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A Simple Guide to using OAuth with C#

If you are a newbie to OAuth you might understand how confusing it can be at first! I started off looking at building a small application that consumed an OAuth service as a side project. I kinda just dived right in without understanding how OAuth worked and got myself very confused. I have found that there are loads of examples out there explaining in Ruby, Java and Python - but not that many in C#.

OAuth Logo

Eventually I found something on Stackoverflow that explained everything to me. The answer was well detailed and even included a code sample This kinda got the ball rolling and I managed to get a working example running. In this article I'll explain a little bit more about OAuth and how simple it really is once you get started.

Firstly, let me start by explaining what OAuth is and why you should use it. OAuth is a simple way to publish and interact with protected data. It is a safer way to give people access to this data when they are calling an API, as each request to the API is signed with encrypted details that only last for a defined duration (e.g. 2 Hours). There are quite a few services out there that use the OAuth standard and some of the big ones are Twitter, Twitpic, Digg and Flickr. There is a good article on the OAuth site that explains more.

I'm not going to go too deep into the whole OAuth process, but I always find that a code sample helps explain things better. Let's take a look at a summarized version of how the process works.

  1. Register your app with the service that you are developing it for. e.g. Twitter, Twitpic, SoundCloud etc. You will receive a consumer key and secret.
  2. You, the developer of the app then initiates the OAuth process by passing the consumer key and the consumer secret
  3. The service will return a Request Token to you.
  4. The user then needs to grant approval for the app to run requests.
  5. Once the user has granted permission you need to exchange the request token for an access token.
  6. Now that you have received an access token, you use this to sign all http requests with your credentials and access token.

I decided to experiment with the Soundcloud API as I regularly check out new music on the site. There is a great wrapper that has already been built for C# OAuth - I used it to connect to the API. Please download it here.

To begin the process you need to pass the Consumer Key and Consumer Secret to the service to acquire a Request Token. You will get given this when you register your application with the site.

Acquire Request Token

Now that we have the request token, we need to prompt the user to grant us permission. If you are using a desktop application like I am in this example, use System.Diagnostics.Process to open a new browser window with the URL.

Access Token

This should open up a window like the following:

OAuth Window

Once the user has logged in they will be given a key that they need to paste back into your application.

OAuth Connected Screen

Now, as many users out there might not really be savvy enough to actually do this - the answer on Stackoverflow has a good example of how to bypass this. The article explains an idea that involves some HTML screen scraping to grab the pin. You could use this to copy the pin and use it in your application. This way the user only really needs to authenticate and your app will do the rest. In this example I am just copying the pin and pasting into the Quick Watch window in Visual Studio.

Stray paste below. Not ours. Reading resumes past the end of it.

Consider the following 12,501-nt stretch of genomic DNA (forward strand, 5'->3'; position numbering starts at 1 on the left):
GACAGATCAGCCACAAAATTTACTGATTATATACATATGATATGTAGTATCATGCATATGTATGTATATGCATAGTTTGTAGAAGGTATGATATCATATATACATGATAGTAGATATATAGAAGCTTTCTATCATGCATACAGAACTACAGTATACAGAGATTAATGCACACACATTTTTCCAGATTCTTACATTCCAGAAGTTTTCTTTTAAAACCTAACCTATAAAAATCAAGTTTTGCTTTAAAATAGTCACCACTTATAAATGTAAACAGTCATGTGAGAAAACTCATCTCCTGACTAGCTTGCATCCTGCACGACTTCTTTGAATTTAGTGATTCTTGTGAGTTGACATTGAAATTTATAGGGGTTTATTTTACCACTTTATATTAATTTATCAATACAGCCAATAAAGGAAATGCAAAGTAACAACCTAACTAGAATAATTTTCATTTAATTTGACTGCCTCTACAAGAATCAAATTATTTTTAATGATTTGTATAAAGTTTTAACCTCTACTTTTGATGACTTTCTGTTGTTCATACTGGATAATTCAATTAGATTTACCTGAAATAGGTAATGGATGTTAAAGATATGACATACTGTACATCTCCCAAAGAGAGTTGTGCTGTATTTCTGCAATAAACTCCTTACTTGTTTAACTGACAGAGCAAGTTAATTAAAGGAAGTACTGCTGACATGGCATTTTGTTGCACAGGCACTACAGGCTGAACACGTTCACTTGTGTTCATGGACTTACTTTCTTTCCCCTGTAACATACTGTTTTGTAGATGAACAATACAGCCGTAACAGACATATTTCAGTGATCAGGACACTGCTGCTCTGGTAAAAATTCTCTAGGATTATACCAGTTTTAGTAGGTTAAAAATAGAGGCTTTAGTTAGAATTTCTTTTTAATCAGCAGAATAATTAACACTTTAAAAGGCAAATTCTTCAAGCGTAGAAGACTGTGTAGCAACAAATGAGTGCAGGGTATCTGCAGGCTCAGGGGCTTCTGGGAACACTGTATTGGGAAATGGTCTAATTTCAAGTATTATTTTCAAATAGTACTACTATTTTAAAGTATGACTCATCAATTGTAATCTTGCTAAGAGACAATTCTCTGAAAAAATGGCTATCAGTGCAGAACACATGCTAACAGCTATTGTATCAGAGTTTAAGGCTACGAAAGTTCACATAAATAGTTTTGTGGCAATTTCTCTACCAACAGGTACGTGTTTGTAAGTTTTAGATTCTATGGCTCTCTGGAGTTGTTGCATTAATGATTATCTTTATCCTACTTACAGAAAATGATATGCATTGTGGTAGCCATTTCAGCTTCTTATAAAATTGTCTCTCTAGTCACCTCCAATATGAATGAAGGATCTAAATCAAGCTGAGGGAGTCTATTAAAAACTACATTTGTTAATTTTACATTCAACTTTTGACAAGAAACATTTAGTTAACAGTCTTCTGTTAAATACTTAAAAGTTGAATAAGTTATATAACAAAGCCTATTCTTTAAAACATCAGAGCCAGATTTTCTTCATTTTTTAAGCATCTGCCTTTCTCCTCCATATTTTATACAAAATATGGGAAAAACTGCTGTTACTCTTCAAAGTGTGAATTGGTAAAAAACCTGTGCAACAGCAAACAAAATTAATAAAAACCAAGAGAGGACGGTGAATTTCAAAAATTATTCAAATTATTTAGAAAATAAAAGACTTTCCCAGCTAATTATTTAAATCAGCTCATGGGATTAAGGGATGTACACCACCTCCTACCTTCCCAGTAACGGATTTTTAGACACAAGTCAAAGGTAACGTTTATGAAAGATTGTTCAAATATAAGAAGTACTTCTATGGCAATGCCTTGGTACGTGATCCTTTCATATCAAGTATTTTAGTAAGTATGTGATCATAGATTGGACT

Then we need to exchange the Request Token for an Access Token.

Access Token

The Access token is used to sign the HTTP request in the Header.

Register App

Now that we have the header, we can start requesting information. Pass the information to a GET HTTP request with the Content Type set to "x-www-form-urlencoded" and the Header set as our Authorization Header that we just created. I've bundled this into a separate method as we are going to be using this repeatedly if we need to make other calls to the service.

Http Get

That's it! We are now calling a secure service to get the data.

Here are some further links explaining more about OAuth:

http://oauth.net/

http://hueniverse.com/oauth/

http://en.wikipedia.org/wiki/OAuth

And more on the SoundCloud API:

https://github.com/soundcloud/api/wiki/








Comments

Fredrik - 2/10/2011
Thanks for sharing!! I've spent 6 hours or so trying to find docs about this, until I found your post! Have a GREAT day!!!

Dean - 2/10/2011
@Fredrik Pleasure - hope it helped!!

manny - 2/15/2011
Great article. Saved me quite a bit of time. Any pointers as to how one could go about securing web services using oauth? Have a bunch of wcf rest services that I would like other apps to consume and so far information has been pretty scarce on how to do that. Again, great article!

Dean - 2/15/2011
@manny Good question, I haven't looked at creating one myself, but I found this good question on stackoverflow. It might help a little - http://stackoverflow.com/questions/4686451/how-do-i-set-oauth-authentication-for-a-wcf-rest-c-site

Dadi - 3/30/2011
Thank you, thank you, thank you! You save me! Great post! ;)

S - 1/25/2012
Thanks, great introductory post. Just what I needed. All that information overload all over the web was overwhelming.

Garry Taylor - 4/25/2012
CropperPlugins.OAuth not url decoding the oauth_token_secret before storing. As the salt is based on this value the signature will be invalid. Fix: this["token_secret"] = UrlDecode(r["oauth_token_secret"]);

Svinja - 10/27/2012
Thank you, helped me a lot. Implemented it successfully to work with XING API with a little tweak.

Jan Kratochvil - 1/23/2013
Great article, it definitely helped to make OAuth much clearer to me.

Bri - 9/10/2013
Thanks man, this really helped me understand.


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